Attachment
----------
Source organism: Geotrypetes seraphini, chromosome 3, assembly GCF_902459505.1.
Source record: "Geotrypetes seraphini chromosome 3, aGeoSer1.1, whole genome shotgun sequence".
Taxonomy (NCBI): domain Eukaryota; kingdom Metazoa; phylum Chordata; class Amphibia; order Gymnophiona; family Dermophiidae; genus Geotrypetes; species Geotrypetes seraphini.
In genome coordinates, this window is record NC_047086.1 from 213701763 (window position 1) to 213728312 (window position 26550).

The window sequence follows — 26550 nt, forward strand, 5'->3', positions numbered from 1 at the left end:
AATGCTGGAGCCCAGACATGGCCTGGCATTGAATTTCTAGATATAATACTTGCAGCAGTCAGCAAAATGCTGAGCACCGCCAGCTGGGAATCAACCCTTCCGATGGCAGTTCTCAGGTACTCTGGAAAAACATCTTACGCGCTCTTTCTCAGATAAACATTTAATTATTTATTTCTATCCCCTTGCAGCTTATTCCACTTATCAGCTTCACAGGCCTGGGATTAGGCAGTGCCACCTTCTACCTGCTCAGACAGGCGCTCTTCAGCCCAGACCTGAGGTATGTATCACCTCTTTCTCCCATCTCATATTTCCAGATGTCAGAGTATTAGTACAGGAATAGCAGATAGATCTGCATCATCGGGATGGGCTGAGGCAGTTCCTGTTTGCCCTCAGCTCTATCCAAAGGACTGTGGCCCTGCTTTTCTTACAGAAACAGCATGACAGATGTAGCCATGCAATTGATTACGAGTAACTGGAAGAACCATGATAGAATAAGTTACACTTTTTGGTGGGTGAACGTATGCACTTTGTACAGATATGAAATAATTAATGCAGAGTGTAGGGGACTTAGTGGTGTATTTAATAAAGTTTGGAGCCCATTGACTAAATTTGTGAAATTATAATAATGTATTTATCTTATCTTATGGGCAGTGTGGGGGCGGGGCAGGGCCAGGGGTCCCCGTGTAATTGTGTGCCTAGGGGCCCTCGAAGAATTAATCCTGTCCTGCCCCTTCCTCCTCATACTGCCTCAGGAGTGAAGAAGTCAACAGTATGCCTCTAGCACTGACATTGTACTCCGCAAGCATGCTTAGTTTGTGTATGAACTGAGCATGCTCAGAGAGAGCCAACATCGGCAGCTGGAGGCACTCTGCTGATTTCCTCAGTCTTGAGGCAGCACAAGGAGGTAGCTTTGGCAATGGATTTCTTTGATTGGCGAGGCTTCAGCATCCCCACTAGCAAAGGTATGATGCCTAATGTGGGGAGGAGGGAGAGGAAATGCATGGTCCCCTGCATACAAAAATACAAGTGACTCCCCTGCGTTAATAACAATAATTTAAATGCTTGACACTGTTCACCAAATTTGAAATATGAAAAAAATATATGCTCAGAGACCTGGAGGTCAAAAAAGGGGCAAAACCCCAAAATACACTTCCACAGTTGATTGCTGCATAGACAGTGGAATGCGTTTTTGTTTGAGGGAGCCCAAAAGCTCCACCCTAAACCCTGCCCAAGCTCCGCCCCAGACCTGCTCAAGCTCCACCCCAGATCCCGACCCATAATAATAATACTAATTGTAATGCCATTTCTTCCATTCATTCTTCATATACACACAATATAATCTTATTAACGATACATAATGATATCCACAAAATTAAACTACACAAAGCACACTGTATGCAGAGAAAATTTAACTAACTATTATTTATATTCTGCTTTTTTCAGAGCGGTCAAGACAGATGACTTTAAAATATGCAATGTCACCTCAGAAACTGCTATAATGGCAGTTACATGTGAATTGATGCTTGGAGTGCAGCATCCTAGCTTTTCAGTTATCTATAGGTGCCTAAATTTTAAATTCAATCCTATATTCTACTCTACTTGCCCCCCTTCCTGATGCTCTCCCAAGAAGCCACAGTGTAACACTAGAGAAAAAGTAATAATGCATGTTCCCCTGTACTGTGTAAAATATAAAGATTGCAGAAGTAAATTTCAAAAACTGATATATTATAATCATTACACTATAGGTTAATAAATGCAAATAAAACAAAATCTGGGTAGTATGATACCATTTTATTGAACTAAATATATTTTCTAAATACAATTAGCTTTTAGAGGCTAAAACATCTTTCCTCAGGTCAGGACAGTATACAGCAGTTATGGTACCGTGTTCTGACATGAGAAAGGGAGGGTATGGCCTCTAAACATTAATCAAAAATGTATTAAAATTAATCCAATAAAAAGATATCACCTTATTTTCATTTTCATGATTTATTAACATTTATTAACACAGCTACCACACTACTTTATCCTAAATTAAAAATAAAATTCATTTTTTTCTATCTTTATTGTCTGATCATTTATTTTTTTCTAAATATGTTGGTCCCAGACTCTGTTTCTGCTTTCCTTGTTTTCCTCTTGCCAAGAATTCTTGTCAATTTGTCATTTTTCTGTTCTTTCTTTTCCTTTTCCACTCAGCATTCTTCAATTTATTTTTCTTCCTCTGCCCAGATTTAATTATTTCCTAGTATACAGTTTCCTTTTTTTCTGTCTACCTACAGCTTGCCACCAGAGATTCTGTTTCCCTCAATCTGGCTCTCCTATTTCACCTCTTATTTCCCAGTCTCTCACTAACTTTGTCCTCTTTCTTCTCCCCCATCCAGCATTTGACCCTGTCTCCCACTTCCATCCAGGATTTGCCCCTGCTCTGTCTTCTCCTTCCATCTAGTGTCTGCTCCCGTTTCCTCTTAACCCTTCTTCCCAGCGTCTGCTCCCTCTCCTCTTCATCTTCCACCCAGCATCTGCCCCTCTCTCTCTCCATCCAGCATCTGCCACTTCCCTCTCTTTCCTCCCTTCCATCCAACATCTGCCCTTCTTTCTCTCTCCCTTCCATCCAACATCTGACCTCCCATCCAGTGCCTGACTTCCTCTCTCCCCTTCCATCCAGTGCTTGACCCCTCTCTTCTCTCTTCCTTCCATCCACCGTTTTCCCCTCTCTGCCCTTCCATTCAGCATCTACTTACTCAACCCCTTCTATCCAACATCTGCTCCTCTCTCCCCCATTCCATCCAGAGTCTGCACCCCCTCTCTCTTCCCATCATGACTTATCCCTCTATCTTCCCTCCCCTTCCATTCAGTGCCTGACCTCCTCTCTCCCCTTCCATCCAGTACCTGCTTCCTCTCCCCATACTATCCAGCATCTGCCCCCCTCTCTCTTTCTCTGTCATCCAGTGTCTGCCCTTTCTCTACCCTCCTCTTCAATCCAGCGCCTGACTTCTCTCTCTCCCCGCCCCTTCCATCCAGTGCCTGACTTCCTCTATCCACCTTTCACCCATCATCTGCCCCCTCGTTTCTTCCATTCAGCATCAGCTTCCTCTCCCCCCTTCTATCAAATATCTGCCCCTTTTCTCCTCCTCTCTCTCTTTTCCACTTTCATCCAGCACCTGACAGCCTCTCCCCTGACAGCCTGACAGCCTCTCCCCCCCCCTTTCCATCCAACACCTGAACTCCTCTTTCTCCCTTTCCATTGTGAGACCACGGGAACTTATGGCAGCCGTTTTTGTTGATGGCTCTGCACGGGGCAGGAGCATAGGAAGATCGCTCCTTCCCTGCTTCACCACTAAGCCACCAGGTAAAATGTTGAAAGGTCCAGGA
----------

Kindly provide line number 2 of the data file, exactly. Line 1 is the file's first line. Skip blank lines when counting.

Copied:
Source record: "Geotrypetes seraphini chromosome 3, aGeoSer1.1, whole genome shotgun sequence".